- 1314 days ago
We drove a 20-30 minute trip in the bus to Aswan. Zainab commented on several buildings as we passed through the towns. We were outside the city now and most of the men were wearing the typical country dress with the long linens. The women were all covered up with the full hijab. Zainab was telling us yesterday that the women's dress was a matter of fashion. It is only more recent in the last 40 years that women have started to wear the Islamic dress by the influence of Iran, she was saying. The Iranians seemed to be setting the trend for the Islamic countries and they preferred a lot more conservative dress. She said that was why you see the women covered except for the hands and the face. She said that it was strange however because you could see a mother not covered with her two daughters that are covered head to toe without even their face showing. She said it was all just the trends for today and would probably change later depending on the fashion in a few years. According to the Quran however, she said that it is only crucial for the woman's hair to be covered, it does not say anything about the coverings from head to toe - that is simply some Muslims' interpretation of the scripture.
We arrive at the boats -they have a private dock for their boats and we passed by several others that were crowded with 'regular' boats that looked like cookie cutter images of each other. Once we step inside we are again welcomed and given cold towels to refresh ourselves. We are seated in the lounge area above the main deck and given a cold hibiscus drink in a champagne glass. They collect our passports in order to check us in and the staff welcomes us. There are two different groups on our tour - the English speaking and Spanish speaking from Argentina, Chile, and Mexico. They introduce a host for each group that is here for us if we have any questions. Our host is Ahmed and he told me later that he has been working with the boat company for 9 years.
The Nile Adventurer is docked between two other boats - the Sun Boat IV and III. They are lined up parallel to each other and we walk through the lobby to the Sun Boat III which is a smaller more intimate boat - luxury still. The captain of the boat explains that the thing that sets these boats apart from the others on the Nile is their use of common space for guest entertainment and comfort. We see on the other boats that there is cabin space and then the top floor is for sunbathing. On the Akorn boats they have spacious lounge areas on all three of their floors. The decor is amazing and I noticed that the Sun Boat II has a more "egyptian" feel to it with the decor and the aromatic incense that they have burning in the common areas. There is a beautiful pool on the roof along with a treadmill and elliptical machine. In the cooler months, the capitan said that the guests really enjoy running while cruising along the Nile. On the Sun Boat IV, it is a much larger ship and just as decadent as the rest. Both this one and the Adventurer have a gym and spa area for massages. The IV also has a clinic area attached to the gym. We find out that there is a doctor that accompanies the guests on every cruise - and his services are free of charge. We take a look at the suites and presidential suites which all can have King beds and lounging areas. Each one decorated a little different to make it a special theme.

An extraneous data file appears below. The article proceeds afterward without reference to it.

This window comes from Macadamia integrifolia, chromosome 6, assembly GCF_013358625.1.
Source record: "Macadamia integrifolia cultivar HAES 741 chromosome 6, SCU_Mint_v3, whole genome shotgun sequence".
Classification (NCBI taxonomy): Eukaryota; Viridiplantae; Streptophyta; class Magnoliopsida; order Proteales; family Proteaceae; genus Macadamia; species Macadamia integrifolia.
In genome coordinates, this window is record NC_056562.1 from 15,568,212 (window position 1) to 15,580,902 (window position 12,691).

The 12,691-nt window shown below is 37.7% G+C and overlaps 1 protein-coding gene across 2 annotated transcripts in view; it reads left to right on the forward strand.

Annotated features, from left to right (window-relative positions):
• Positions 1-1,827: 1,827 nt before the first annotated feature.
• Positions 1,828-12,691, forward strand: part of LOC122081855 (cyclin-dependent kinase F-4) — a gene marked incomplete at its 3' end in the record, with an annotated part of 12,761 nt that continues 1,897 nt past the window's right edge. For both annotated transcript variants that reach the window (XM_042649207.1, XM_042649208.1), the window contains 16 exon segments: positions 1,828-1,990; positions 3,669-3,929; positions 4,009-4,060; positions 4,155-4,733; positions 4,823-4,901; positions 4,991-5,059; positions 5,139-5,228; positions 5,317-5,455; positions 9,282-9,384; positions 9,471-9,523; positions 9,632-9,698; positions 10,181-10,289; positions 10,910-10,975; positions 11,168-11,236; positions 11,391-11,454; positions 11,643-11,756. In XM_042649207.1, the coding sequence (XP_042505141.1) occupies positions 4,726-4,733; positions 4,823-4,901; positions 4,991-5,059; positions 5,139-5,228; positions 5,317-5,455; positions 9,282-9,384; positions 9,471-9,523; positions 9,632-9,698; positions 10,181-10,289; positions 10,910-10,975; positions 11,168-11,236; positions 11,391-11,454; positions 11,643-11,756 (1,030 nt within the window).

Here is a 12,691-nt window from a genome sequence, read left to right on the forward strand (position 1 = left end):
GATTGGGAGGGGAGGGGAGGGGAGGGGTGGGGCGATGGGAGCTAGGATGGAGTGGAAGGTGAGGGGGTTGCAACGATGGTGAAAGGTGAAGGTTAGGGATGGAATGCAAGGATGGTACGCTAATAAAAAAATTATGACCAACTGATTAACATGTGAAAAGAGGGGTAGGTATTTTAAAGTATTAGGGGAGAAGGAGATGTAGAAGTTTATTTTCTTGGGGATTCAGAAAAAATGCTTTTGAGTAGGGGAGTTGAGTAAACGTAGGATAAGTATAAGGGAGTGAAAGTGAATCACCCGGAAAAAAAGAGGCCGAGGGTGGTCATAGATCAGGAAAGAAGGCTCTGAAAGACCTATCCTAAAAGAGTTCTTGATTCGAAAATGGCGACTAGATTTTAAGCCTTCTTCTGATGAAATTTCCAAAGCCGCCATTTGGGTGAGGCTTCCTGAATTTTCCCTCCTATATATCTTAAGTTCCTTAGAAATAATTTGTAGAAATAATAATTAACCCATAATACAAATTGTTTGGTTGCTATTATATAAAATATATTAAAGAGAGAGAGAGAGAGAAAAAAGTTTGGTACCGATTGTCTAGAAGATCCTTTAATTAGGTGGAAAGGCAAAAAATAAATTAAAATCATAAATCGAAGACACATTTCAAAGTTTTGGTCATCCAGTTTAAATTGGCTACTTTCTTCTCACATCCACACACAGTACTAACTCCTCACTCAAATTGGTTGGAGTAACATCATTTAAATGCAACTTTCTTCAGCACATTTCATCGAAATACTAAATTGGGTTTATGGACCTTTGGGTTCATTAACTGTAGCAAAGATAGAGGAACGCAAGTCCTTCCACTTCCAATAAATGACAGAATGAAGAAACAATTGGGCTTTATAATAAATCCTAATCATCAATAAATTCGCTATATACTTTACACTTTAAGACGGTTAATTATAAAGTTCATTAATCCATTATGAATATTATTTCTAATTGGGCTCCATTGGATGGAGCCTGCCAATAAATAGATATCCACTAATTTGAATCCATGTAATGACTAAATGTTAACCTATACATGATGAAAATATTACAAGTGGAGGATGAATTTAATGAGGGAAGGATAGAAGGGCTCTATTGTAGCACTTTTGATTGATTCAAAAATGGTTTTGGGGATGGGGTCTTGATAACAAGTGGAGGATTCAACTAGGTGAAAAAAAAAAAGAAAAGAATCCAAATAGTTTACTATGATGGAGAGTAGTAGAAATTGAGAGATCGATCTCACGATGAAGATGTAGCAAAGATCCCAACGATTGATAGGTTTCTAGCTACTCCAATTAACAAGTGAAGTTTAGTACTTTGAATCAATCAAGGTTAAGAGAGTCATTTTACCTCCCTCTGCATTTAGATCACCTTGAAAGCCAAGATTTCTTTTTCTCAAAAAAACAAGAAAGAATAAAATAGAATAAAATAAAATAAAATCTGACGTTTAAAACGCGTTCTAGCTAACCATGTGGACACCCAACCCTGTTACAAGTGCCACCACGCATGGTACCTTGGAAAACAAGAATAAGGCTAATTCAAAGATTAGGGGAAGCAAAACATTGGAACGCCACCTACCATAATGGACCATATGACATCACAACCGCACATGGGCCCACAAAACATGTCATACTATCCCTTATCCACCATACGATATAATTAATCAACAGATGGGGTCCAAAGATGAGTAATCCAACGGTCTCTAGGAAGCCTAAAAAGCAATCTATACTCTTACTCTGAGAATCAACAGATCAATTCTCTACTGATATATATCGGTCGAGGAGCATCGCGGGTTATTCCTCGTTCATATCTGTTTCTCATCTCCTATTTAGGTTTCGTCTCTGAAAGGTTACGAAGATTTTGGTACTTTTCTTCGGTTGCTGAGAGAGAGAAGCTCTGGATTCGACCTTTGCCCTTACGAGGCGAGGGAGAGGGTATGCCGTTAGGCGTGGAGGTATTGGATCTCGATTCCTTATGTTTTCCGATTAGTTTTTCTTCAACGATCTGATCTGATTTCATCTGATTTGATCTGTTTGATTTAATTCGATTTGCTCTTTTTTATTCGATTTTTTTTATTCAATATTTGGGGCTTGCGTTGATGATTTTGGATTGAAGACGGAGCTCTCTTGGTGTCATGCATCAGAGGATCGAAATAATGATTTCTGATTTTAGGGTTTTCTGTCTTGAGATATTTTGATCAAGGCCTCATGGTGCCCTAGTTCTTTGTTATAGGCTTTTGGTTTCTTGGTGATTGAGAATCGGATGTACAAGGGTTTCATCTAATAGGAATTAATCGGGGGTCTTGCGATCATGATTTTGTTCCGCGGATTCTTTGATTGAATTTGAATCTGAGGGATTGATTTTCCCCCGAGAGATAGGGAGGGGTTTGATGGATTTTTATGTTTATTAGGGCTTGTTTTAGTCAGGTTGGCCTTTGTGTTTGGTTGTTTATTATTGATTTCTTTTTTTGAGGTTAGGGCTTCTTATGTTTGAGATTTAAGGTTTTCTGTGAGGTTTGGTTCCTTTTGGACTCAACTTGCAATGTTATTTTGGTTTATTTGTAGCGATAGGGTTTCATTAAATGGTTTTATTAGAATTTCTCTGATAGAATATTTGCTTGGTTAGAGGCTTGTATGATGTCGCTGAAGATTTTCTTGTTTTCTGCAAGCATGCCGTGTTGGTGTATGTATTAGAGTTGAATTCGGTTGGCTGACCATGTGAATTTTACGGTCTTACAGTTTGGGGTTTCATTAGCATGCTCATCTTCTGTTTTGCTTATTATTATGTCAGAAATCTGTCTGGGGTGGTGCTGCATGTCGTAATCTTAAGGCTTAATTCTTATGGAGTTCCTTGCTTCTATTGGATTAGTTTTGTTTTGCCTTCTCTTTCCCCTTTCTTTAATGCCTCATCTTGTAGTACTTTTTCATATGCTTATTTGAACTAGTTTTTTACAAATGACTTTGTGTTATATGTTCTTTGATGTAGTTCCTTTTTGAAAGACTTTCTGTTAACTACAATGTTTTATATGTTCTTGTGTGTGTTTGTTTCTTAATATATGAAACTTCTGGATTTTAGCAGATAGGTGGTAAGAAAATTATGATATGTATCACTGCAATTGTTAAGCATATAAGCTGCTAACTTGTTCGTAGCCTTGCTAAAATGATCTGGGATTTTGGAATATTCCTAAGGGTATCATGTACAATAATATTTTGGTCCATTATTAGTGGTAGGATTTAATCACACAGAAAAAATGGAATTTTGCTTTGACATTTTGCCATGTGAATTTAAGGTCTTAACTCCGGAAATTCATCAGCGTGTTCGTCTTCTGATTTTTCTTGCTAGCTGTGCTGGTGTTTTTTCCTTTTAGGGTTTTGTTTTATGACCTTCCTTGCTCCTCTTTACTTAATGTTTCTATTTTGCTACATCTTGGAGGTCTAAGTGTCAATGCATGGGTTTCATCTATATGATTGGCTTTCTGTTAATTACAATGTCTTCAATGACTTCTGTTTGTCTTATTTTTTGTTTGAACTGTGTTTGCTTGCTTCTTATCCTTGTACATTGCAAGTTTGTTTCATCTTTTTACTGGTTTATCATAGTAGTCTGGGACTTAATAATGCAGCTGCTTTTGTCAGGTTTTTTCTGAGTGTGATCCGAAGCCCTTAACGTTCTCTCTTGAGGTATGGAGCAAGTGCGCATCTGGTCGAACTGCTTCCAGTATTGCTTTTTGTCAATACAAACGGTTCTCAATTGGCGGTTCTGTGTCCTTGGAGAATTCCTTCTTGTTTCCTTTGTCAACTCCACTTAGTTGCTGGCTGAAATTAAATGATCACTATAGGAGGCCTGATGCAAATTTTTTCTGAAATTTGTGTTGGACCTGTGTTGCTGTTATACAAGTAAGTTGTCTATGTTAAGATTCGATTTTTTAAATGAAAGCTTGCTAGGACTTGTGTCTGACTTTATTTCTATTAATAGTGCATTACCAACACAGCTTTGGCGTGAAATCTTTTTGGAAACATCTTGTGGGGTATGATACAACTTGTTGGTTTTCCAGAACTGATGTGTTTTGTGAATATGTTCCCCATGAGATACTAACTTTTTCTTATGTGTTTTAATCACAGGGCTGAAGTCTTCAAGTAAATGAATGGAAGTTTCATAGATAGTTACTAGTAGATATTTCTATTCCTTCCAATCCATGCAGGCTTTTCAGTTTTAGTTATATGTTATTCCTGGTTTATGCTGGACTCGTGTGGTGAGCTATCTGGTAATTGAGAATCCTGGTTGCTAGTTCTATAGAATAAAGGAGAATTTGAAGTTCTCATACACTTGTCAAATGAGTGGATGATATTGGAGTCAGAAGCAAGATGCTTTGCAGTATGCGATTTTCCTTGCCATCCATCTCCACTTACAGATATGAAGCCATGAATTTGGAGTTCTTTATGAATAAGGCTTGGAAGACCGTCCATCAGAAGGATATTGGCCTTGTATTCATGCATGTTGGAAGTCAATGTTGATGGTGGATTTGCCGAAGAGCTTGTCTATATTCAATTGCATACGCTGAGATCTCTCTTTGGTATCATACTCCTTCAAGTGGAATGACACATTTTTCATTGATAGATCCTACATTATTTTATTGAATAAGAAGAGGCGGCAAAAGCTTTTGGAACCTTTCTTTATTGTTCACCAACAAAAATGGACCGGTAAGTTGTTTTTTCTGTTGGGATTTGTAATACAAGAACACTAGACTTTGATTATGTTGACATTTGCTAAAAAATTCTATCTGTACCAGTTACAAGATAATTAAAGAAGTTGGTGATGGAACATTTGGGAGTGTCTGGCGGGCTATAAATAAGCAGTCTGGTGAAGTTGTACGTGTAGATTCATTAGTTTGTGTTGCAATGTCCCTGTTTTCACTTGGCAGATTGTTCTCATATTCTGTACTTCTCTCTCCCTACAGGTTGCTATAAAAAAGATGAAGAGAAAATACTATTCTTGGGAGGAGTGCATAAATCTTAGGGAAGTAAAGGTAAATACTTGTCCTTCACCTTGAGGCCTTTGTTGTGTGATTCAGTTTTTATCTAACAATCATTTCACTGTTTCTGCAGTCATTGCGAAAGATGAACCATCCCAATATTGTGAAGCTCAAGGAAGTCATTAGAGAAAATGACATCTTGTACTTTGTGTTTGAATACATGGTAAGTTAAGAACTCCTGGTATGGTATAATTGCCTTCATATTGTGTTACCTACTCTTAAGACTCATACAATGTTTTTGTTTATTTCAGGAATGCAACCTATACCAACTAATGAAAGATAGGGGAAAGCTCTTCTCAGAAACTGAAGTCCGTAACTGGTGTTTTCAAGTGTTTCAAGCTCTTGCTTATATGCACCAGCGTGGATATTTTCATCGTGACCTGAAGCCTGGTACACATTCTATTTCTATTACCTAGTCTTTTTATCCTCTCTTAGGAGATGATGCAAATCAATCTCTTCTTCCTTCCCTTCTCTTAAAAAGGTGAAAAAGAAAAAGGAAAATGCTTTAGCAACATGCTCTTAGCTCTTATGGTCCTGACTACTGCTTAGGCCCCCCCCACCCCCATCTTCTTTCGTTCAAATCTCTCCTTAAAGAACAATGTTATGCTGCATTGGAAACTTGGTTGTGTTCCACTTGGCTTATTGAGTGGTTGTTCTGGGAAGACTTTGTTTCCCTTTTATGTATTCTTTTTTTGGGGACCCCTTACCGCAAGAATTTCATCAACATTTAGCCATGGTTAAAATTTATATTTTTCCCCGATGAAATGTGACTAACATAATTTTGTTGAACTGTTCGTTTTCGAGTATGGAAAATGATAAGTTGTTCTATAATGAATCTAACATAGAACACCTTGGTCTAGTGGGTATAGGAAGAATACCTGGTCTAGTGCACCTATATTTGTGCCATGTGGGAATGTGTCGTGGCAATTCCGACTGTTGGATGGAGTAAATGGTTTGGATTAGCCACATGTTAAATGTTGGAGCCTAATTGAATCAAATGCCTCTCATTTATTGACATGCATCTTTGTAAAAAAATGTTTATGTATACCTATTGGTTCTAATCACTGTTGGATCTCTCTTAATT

After we take our boat tours, we have a minute to freshen up and prepare for our afternoon tour. We load back in to the bus and head to the unfinished Obelisk query. It is afternoon and the sun is harsh. We are one of only a couple groups at the site because of the heat. We climb up the stairs on the rock face and see the amazing feat of the unfinished Obeslisk - about 70 ft long! Our guide explained that they cut the stone by repeatedly taking a round rock the size of a bowling ball and climbing to the top and throwing it down. How many times would it take to cut the rock 6 ft down like they did?! And then they had to move it to the Nile and float it downstream. Zainab said they are doing a study of the Nile to find the boats that sank while trying to take these Obesiks to their destination temples.